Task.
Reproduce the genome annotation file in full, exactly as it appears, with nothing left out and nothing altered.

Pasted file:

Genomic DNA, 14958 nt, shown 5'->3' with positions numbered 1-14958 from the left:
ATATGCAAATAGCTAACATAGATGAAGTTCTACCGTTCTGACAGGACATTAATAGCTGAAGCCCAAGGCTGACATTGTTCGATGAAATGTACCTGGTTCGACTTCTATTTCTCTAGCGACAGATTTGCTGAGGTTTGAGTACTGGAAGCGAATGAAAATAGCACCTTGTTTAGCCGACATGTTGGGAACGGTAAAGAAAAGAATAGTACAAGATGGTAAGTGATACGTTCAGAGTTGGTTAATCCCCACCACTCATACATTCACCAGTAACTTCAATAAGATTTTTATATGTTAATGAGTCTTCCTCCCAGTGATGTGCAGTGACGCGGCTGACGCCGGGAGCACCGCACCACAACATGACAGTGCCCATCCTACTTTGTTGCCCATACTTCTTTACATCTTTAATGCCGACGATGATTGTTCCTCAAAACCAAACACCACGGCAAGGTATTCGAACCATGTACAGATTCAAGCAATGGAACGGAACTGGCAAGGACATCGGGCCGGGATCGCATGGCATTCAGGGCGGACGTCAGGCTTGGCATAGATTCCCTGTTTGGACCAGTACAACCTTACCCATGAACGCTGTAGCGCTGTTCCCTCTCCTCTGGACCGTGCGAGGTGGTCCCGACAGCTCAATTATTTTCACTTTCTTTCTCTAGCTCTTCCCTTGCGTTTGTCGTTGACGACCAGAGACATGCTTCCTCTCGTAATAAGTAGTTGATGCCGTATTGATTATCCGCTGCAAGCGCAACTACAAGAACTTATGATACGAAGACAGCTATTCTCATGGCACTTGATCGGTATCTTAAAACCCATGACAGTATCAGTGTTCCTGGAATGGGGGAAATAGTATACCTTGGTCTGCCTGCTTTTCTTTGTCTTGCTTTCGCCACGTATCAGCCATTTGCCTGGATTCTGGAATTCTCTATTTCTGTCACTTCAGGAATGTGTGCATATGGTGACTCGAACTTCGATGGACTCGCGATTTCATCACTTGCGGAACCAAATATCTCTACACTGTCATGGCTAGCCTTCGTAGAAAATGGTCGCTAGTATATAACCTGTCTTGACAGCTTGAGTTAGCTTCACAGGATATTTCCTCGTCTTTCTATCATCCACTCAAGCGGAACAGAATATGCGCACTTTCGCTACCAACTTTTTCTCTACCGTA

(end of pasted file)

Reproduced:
Genomic DNA, 14958 nt, shown 5'->3' with positions numbered 1-14958 from the left:
ATATGCAAATAGCTAACATAGATGAAGTTCTACCGTTCTGACAGGACATTAATAGCTGAAGCCCAAGGCTGACATTGTTCGATGAAATGTACCTGGTTCGACTTCTATTTCTCTAGCGACAGATTTGCTGAGGTTTGAGTACTGGAAGCGAATGAAAATAGCACCTTGTTTAGCCGACATGTTGGGAACGGTAAAGAAAAGAATAGTACAAGATGGTAAGTGATACGTTCAGAGTTGGTTAATCCCCACCACTCATACATTCACCAGTAACTTCAATAAGATTTTTATATGTTAATGAGTCTTCCTCCCAGTGATGTGCAGTGACGCGGCTGACGCCGGGAGCACCGCACCACAACATGACAGTGCCCATCCTACTTTGTTGCCCATACTTCTTTACATCTTTAATGCCGACGATGATTGTTCCTCAAAACCAAACACCACGGCAAGGTATTCGAACCATGTACAGATTCAAGCAATGGAACGGAACTGGCAAGGACATCGGGCCGGGATCGCATGGCATTCAGGGCGGACGTCAGGCTTGGCATAGATTCCCTGTTTGGACCAGTACAACCTTACCCATGAACGCTGTAGCGCTGTTCCCTCTCCTCTGGACCGTGCGAGGTGGTCCCGACAGCTCAATTATTTTCACTTTCTTTCTCTAGCTCTTCCCTTGCGTTTGTCGTTGACGACCAGAGACATGCTTCCTCTCGTAATAAGTAGTTGATGCCGTATTGATTATCCGCTGCAAGCGCAACTACAAGAACTTATGATACGAAGACAGCTATTCTCATGGCACTTGATCGGTATCTTAAAACCCATGACAGTATCAGTGTTCCTGGAATGGGGGAAATAGTATACCTTGGTCTGCCTGCTTTTCTTTGTCTTGCTTTCGCCACGTATCAGCCATTTGCCTGGATTCTGGAATTCTCTATTTCTGTCACTTCAGGAATGTGTGCATATGGTGACTCGAACTTCGATGGACTCGCGATTTCATCACTTGCGGAACCAAATATCTCTACACTGTCATGGCTAGCCTTCGTAGAAAATGGTCGCTAGTATATAACCTGTCTTGACAGCTTGAGTTAGCTTCACAGGATATTTCCTCGTCTTTCTATCATCCACTCAAGCGGAACAGAATATGCGCACTTTCGCTACCAACTTTTTCTCTACCGTA